As I read it, the yovel (jubilee) is to count as a separate year, call it the 50th in a full yovel cycle. There may be a human tradition to skip the yovel but we are trying to figure out what G-d might do, so we should stick to what is documented. Thus, the cycle is not 49 years, but 50. So if you determine each shemitta year by adding sevens, you will be off after the first yovel and the error will increase with each cycle. Instead, try adding fifties to the 69-70 starting year and you will come up with 2019-2020 as the shemitta, and 2020-2021 as the yovel. It might be a year earlier, if we say that the destruction of the temple was so great an event that it must be the yovel year. I'm sure there are traditional rejoinders to that last bit, and I admit I am speaking from ignorance. Regardless, may G-d act sooner rather than later.
EzraO'Brien
Fauquier, VA
August 20, 2015
L‑rd?
Why is Lord spelled L‑rd?
Anonymous
Fort Wayne
August 14, 2015
Re
The Shemita is only applicable in the land of Israel. It is specifically associated with the sanctity of our Holy Land.
Yisroel Cotlar
Cary, NC
August 12, 2015
how does the Shemittah involve gentiles in a gentile land, and jewish people living in a gentile land.
Jeff Guenther
Grunthall
July 20, 2015
Having just read the book "The Shimittah", I have become very interested in Jewish law. How does the the year of Jubilee's debt forgiveness differ from the year of Shimittah debt forgiveness? I understand the difference in 7 year cycle & 7 periods of 7 year cycles.
Betsy Mallory
Nashville, TN
June 9, 2015
Thank you Albert. That is what made sense to me. Glad it made sense in Israel also. :)
Linda Rice
Brownsville
June 9, 2015
Rabbi Jacobs made jubilee calculations, not shmittah years as far as I know. Since a long time ago, shmittah years are no longer correlated to jubilees cycles (once we counted 7x7+1, and since the destruction of the Temple, only the 7 years). But he did predict that the Ottoman rule (which took over Jerusalem in 1517) will last 400 years (8 jubilee cycles of 60 years). Then Jews took control in the 9th jubilee (1967). Jubilee or not, by all means, the year 2017 ought to be very very special for Jews and Israel (year 5777 of our calendar), To start with, ISIS will be destroyed according to some...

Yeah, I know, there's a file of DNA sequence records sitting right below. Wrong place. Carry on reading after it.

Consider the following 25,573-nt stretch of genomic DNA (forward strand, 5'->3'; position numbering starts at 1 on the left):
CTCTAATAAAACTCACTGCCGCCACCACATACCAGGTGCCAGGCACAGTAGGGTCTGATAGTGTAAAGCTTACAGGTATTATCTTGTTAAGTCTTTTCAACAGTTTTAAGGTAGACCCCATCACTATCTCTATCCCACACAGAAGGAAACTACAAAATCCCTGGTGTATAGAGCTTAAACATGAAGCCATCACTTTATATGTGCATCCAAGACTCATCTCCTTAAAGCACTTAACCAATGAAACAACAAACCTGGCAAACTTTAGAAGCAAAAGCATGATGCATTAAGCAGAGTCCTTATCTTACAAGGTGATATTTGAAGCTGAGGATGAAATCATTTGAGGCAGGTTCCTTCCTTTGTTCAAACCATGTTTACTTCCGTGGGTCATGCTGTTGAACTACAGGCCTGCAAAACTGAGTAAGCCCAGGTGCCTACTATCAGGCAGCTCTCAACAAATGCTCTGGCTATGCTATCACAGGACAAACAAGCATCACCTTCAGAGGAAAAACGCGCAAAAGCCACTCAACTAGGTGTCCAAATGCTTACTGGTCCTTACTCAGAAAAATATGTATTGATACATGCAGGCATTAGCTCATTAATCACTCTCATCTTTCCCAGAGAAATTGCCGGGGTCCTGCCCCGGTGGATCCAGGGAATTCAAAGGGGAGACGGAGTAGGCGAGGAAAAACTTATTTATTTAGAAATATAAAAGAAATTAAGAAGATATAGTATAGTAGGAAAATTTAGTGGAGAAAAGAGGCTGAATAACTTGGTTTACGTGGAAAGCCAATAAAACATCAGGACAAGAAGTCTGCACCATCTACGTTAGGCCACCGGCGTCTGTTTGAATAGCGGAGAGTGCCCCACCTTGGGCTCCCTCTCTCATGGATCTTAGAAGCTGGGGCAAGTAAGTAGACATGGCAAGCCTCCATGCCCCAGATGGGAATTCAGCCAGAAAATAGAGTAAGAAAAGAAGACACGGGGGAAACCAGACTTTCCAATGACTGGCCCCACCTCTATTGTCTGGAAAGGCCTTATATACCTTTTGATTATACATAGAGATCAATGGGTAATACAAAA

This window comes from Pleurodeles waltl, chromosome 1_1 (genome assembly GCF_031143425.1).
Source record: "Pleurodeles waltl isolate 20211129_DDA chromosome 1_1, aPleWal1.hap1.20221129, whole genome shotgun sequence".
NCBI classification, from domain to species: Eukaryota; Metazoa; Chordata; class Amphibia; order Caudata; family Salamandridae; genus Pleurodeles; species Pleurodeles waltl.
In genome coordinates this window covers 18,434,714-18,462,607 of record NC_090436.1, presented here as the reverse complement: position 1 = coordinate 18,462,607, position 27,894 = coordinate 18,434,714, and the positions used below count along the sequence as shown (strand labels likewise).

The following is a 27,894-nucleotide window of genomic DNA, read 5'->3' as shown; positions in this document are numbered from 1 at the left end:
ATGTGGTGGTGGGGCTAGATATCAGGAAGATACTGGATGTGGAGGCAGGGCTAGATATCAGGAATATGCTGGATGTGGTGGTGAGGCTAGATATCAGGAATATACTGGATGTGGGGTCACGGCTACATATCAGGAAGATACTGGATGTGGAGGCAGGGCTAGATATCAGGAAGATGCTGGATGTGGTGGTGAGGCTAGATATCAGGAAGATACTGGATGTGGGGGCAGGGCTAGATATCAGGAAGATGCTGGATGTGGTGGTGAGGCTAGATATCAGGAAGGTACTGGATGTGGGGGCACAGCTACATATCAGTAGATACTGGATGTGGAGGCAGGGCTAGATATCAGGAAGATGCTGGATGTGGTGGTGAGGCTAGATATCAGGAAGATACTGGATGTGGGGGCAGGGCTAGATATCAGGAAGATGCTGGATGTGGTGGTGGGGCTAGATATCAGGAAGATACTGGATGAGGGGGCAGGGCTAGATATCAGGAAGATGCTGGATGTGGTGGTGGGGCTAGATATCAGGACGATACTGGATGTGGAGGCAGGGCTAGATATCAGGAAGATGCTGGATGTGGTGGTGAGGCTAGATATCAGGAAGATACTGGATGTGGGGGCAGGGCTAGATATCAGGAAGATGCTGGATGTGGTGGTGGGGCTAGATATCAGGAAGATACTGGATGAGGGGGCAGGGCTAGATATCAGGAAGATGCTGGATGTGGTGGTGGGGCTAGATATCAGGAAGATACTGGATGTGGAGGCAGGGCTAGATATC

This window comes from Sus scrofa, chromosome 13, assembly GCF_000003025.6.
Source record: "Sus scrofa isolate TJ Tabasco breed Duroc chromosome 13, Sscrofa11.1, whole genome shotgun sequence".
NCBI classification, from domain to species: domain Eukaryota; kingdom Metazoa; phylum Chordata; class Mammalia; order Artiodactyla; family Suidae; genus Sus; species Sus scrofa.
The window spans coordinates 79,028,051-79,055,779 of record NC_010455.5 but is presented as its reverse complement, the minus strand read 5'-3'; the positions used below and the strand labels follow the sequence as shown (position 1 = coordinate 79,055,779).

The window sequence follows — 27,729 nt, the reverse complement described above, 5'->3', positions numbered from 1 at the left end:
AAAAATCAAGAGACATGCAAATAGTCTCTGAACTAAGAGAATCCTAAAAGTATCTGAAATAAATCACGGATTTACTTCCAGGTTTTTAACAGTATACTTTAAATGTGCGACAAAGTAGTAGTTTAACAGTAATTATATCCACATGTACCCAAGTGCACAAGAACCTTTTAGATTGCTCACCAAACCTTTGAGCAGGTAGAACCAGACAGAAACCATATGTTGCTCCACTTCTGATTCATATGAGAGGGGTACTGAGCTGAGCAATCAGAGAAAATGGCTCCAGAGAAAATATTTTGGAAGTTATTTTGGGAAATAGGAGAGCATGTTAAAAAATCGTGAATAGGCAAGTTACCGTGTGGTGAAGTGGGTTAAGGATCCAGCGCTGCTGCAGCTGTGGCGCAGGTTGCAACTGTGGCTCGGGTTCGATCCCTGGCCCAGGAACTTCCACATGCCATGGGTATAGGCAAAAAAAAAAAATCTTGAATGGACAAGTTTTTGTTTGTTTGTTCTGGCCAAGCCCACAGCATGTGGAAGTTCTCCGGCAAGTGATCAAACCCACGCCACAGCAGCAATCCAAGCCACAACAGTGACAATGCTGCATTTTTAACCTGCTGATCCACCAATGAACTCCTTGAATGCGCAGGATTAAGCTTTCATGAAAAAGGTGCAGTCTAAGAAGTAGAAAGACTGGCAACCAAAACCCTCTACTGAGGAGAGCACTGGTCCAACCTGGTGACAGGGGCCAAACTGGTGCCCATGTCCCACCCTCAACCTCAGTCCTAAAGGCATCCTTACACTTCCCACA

Albert Benhamou
Tel Aviv
June 8, 2015
Shemitah
There should have been a recalibration, not sure if it was done. At least Rabbi Samuel Jacobs from the 12-13 century seems to have had it right as he correctly predicted when Israel would be declared a nation again and when Jerusalem would go back to Jewish hands. Based on that the Shemitah wont be till 2017.
Shoshana
June 8, 2015
Re: When shmittah begins
First shmittah year assumed from the Creation of Israel was year 1952, because the yovel counting stopped in 69 CE, so there are 269 shmittah cycles from 69 until 1952. The yovel was no longer taken into account after 69, because there was galut (so there is no longer any 50th year to add, in the absence of temple). This year, 2015, is shmittah because the 9th cycle since 1952.
Albert Benhamou
Tel Aviv, Israel